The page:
Thursday, 24 March 2011

Thai army chief rejects border observers

A Cambodian soldier walks past the Preah Vhear temple

via CAAI

BANGKOK — Thailand's powerful army chief on Wednesday said Indonesian observers were not wanted in a disputed area on the Thai-Cambodia border, despite an earlier agreement between the neighbours.

"Regardless of where the observers are from, we don't want them.. in the disputed area because it's dangerous and will complicate the problem", General Prayut Chan-O-Cha said.

The Thai defence ministry, armed forces and military commanders reject the idea of outside monitors in the territory, he said, before conceding that it was up to the government to decide.

A simmering border dispute over a small piece of land around an 11th century temple erupted in early February and heavy fighting between the armies of both sides claimed at least 10 lives and displaced thousands.

Prayut said the longstanding General Border Committee, chaired by Thai and Cambodian defence ministers, should be convened as planned in April to help the countries decide whether observers were wanted in the area.

Government spokesman Panitan Wattanayagorn denied a split between the government and military view of the situation.

"There's no change in position," he said, adding that the GBC meeting would be held first to iron out details such as location and agenda before observers would be allowed in the territory.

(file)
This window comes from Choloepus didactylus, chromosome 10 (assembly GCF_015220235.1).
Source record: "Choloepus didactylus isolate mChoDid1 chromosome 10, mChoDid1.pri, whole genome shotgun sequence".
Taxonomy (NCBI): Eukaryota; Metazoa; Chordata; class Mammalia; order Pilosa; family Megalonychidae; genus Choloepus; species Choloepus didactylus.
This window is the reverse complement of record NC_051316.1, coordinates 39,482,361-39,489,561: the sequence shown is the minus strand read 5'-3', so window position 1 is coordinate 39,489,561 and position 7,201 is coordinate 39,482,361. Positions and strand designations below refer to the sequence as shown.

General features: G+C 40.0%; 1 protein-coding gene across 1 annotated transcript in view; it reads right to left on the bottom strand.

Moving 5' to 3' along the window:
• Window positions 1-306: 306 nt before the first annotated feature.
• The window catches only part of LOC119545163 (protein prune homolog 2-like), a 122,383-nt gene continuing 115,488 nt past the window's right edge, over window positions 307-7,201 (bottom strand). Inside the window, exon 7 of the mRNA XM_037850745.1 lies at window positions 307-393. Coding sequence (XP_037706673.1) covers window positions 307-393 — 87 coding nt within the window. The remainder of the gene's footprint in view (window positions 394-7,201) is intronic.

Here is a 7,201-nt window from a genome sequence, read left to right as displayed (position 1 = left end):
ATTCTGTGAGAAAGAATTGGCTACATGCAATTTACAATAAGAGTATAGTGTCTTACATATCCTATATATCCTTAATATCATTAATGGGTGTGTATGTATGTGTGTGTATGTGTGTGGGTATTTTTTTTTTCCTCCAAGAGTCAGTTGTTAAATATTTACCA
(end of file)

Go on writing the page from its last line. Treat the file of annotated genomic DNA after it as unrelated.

"I asked Khun Prayut... he said he did not reject the principle. They have to be clear on the conditions and in order to do that the GBC should resume first," he said. Khun is a Thai term of respect.

Thailand and Cambodia have each accused the other of starting the border clashes, which erupted around the Hindu temple of Preah Vihear.

Ties between the neighbours have been strained since Preah Vihear was granted UN World Heritage status in July 2008.

The World Court ruled in 1962 that the temple belonged to Cambodia, but both countries claim ownership of a 4.6 square kilometre (1.8 square mile) surrounding area.

The initial deal to allow observers into the area came in late February during a meeting of foreign ministers from the Association of Southeast Asian Nations (ASEAN) in Indonesia, which holds the current chair of the 10-member block.

At the time Indonesian Foreign Minister Marty Natalegawa, speaking on behalf of ASEAN, said it was a "unique arrangement" for the grouping, which devotes most of its time to trade and avoids conflict resolution.

The observers, including soldiers and civilians, were expected to be embedded with armies on either side of the disputed border and report to the governments in Bangkok and Phnom Penh on any violations of the ceasefire.


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